|Publication number||US3609369 A|
|Publication date||Sep 28, 1971|
|Filing date||Apr 9, 1968|
|Priority date||Apr 10, 1967|
|Also published as||DE1764117B|
|Publication number||US 3609369 A, US 3609369A, US-A-3609369, US3609369 A, US3609369A|
|Original Assignee||Instituttul De Fizica Atomica|
|Export Citation||BiBTeX, EndNote, RefMan|
|Referenced by (34), Classifications (20)|
|External Links: USPTO, USPTO Assignment, Espacenet|
United States Patent  Inventor Petrica Croitoru Bucharest, Romania 21 Appl. NO. 719,887
 Filed Apr. 9, 1968  Patented Sept. 28, 1971  Assignee Instituttul de Fizica Atomica (IFA) Bucharest, Romania  Priority Apr. 10, 1967  Romania  NEUTRON GENERATOR WITH RADIATION ACCELERATION 9 Claims, 5 Drawing Figs.
 US. Cl 250/84.5, 250/51, 250/106, 313/61 [5 1] Int. Cl G2lg 3/04  Field of Search 250/845,
Accelerator Pulsed Continuous  References Cited UNITED STATES PATENTS 3,027,312 3/1962 Lanning 250/49.5 3,448,314 6/1969 Bounden et al 250/84.5
Primary Examiner--William F. Lindquist Assistant Examiner-Morton J. Frome Attameyl(arl F. Ross ABSTRACT: Method of and apparatus for generating high neutron flux at asample zone maintained at atmospheric pressure and surrounded by an annular evacuated generator housing along whose inner peripheral wall is provided a neutron emitter target. An annular array of ion-particle sources or an annular ion source surrounds the annular target to direct radial charged-particle beams thereagainst. The acceleration may be effected by radially spaced accelerator plates disposed between the source and the target within the chamber or by radio waves supplied to the chamber; the latter is then constituted as a coaxial resonant cavity.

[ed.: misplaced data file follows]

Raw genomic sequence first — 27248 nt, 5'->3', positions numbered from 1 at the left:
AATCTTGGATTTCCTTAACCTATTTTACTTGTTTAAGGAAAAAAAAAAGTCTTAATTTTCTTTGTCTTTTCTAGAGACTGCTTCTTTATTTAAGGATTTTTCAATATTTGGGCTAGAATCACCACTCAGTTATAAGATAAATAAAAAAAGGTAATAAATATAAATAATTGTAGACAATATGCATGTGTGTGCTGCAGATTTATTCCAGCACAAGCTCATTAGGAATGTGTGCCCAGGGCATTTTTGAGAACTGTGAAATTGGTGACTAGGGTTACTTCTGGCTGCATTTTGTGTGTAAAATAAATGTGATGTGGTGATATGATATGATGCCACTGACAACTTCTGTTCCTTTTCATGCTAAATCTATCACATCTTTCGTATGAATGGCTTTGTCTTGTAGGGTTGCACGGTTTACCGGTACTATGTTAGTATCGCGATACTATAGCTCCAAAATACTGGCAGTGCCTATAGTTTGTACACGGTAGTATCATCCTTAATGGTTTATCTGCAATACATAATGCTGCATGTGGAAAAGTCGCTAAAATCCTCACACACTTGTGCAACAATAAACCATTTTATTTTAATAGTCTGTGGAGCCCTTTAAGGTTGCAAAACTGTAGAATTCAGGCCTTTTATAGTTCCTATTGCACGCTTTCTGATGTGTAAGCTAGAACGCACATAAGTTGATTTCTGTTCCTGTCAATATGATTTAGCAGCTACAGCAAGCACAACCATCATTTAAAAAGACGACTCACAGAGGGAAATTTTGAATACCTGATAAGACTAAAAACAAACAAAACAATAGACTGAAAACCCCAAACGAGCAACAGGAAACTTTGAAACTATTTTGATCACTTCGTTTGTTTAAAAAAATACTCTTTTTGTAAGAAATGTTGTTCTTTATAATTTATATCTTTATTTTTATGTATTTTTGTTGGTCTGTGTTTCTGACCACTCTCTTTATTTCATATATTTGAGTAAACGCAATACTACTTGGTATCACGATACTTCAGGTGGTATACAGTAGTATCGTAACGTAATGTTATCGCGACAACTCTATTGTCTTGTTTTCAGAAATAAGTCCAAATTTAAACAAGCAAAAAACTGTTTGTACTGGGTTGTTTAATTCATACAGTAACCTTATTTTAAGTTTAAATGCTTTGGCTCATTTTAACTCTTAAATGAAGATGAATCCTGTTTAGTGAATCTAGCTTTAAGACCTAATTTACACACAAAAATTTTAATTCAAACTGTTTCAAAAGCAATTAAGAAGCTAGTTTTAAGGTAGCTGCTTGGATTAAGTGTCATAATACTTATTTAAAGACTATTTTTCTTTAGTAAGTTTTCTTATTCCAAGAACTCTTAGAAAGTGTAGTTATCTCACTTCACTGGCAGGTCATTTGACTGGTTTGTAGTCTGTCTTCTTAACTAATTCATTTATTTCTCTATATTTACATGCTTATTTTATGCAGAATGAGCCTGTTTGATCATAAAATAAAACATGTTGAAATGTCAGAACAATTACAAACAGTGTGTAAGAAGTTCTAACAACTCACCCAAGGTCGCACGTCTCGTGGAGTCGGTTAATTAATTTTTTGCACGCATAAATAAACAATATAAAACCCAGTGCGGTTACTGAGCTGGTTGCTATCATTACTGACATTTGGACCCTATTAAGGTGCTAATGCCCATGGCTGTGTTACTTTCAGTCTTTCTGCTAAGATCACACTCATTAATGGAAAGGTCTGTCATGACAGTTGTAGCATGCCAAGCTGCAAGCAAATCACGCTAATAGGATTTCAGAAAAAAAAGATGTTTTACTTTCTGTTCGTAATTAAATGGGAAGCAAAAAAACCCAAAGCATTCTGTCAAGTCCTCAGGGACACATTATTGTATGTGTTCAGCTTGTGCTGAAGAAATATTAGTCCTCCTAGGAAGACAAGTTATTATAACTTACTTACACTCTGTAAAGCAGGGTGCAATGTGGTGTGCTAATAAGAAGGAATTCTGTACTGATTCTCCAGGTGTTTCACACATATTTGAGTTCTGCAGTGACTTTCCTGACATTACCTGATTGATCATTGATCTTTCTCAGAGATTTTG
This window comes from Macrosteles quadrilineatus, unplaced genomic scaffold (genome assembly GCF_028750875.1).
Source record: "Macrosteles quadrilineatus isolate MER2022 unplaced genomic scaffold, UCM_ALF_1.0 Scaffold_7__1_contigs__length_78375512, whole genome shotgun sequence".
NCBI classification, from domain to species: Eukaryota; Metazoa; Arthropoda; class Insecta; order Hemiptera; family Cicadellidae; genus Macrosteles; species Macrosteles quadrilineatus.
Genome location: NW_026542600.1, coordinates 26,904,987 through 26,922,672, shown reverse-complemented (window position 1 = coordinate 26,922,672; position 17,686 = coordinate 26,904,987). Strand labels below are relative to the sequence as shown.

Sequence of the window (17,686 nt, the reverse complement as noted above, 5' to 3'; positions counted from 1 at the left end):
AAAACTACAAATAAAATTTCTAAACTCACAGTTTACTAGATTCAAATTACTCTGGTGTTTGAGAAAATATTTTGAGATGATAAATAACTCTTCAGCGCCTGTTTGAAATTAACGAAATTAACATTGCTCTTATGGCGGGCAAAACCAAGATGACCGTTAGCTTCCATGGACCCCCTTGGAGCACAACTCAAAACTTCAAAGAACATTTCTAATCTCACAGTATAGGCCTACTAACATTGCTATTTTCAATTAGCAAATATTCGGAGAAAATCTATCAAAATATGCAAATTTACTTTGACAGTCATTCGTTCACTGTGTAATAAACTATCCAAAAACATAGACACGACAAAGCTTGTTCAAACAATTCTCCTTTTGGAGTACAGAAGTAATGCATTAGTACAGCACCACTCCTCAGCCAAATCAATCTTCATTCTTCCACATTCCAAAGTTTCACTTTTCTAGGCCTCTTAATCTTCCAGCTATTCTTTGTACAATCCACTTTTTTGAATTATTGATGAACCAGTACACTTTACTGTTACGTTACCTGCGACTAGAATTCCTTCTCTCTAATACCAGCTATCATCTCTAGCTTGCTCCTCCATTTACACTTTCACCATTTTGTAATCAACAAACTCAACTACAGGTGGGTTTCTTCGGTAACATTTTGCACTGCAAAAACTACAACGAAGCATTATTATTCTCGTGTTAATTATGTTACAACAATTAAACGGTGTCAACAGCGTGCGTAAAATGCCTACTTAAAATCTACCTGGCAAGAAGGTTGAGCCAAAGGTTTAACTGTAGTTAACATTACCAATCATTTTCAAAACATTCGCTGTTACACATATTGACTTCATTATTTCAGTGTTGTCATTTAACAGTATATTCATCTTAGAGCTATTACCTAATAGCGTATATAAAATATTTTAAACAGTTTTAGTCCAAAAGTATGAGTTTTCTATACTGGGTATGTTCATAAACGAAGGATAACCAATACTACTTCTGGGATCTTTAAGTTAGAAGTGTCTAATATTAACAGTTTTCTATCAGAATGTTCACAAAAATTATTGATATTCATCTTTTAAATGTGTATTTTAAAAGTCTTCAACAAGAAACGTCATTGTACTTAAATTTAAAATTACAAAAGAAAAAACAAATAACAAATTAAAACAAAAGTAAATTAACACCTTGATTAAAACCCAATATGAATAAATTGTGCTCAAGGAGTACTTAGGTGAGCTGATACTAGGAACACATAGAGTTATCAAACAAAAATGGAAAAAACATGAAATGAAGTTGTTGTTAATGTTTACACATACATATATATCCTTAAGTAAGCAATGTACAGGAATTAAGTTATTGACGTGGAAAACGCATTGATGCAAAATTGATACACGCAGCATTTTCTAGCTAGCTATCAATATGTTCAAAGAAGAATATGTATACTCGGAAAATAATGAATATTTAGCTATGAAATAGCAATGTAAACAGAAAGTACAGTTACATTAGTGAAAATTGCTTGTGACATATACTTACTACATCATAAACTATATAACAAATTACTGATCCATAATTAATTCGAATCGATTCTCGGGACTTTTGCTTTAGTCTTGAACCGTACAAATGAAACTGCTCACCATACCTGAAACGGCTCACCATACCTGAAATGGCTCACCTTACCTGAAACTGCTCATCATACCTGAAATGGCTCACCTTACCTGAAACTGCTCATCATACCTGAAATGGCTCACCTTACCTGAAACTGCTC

Electrostatic Source PATENTED SEP28 I971 Pulsed Continuous Elecirostotic Accelerator Source FlG.l-B
PETRICA CROITORU aw 9'. w
ATTORNEY NEUTRON GENERATOR WITH RADIATION ACCELERATION My present invention relates to a method of generating neutrons at high intensity and of irradiating a sample with high-intensity neutrons, and to an apparatus capable of producing high-intensity neutron fluxes in a sample-accommodating region.
In general, neutron generators and apparatus for the production of a neutron flux, referred to generally in the art as neutron sources, comprise a mass of materials capable of undergoing nuclear reaction and transformation to yield neutrons. Such neutron sources may make use of a particlegenerating substance capable of radioactive decay to yield bombarding particles, e.g. particles (,He), which impinge upon a target (e.g. lithium, beryllium,...) to yield neutrons for irradiating a specimen or sample. Typical a-particle sources are radium, plutonium, and the like. In these systems, the bombarding source is intimately combined with the target material, e.g. as an alloy.